The Patriots Training Camp starts in three weeks. At that time, the Patriots season will kick off in earnest and go non-stop through (hopefully) February. In this lull, the rest of the sports landscape in Boston sees the Red Sox getting swept by Oakland (Freaking Oakland!?!) on the west coast; the Celtics are shuffling money around to try and build a bench and go (Brandon) Bass fishing; and the Bruins are keeping goalie Tim Thomas until some one's starting goalie blows out a knee, apparently.
Outside of Tom Brady at Quarterback and the Special Teams Specialists trio, questions abound going into training camp for the Patriots. I want to see how things shake down on offense and who ends up where on defense. The offensive line and running backs got some lover earlier. Let's jump in to the third installment of all things Patriots a look on the other side of field starting with the...
It seems odd seeing the Patriots secondary referred to without "much-maligned" in front of it. This unit took a lot of (deserved) abuse this past year. To simplify matters, let's break them out into Cornerbacks and Safeties to simplify:
The two starters are likely Devin McCourty on one corner, Kyle Arrington as the third (slot) corner, and healthy at last, Ras-I Dowling on the opposite corner. Dowling and McCourty are huge question marks heading into their second and third seasons respectively. Dowling impressed enough in limited pre-season time to warrant a starting spot last season until injuries (as they had done in college) derailed him. McCourty, after a sensational rookie season, got torched repeatedly last year, even warranting a move to safety at the end of the season. Arrington had numerous interceptions last season, but did not make any lists as any kind of shut-down cornerback.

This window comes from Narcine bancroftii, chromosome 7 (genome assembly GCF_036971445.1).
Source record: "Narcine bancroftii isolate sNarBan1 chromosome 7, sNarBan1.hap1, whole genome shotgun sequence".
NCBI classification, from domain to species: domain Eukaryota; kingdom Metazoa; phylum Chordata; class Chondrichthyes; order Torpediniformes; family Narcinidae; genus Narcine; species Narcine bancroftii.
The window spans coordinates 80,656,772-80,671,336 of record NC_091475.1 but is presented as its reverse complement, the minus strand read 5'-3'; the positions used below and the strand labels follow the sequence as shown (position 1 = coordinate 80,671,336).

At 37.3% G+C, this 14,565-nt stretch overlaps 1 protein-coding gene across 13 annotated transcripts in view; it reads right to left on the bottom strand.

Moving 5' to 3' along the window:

Arrington fits best in the slot, being able to stay with the small, quick receivers in the open field. Dowling has great size, and--if healthy--can be what the Patriots missed more than anything else last year: someone capable of covering the large, dynamic wide receiver in the Brandon Marshall, Andre Johnson, and the like who have had field days against New England in the past. McCourty, who excelled in primarily zone coverage in 2010, had significant difficulties with more man-to-man coverage last season getting torched early and often. Whether it was a loss of confidence, a lack of safety support without James Sanders and Brandon Merriweather playing behind him, or some kind of combination, the Patriots definitely need McCourty to bounce back to his 2010 level. Without better corner play, the Patriots have no chance to shut down opposing offenses. The Patriots have desperately needed that 3-and-out defense, that big stop, that big turn-over, that defense take over a game and jump-start the offense.
Sterling Moore, he of the huge break-up in the end zone at the end of the AFC Championship Game in Foxborough against the Ravens, should benefit from a training camp in the defense and lock-up the dime cornerback role. Moore showed flashes of good play and potential, but is far from starting cornerback caliber at this time. Alfonzo Dennard is the enigma, considered a potential second-day pick who dropped to the7th round due to an idiotic arrest right before the draft. Dennard has talent, the question is what he does with his opportunity.
Marquice Cole, the former Jet, is solely a special-teams player. If he is on the field, the Patriots are in trouble on defense. Malcolm Williams is a long shot who needs to blow-up on special teams to make the team. He is fighting in camp just to be seen and maybe just get on another team's radar to get picked up after cut-downs.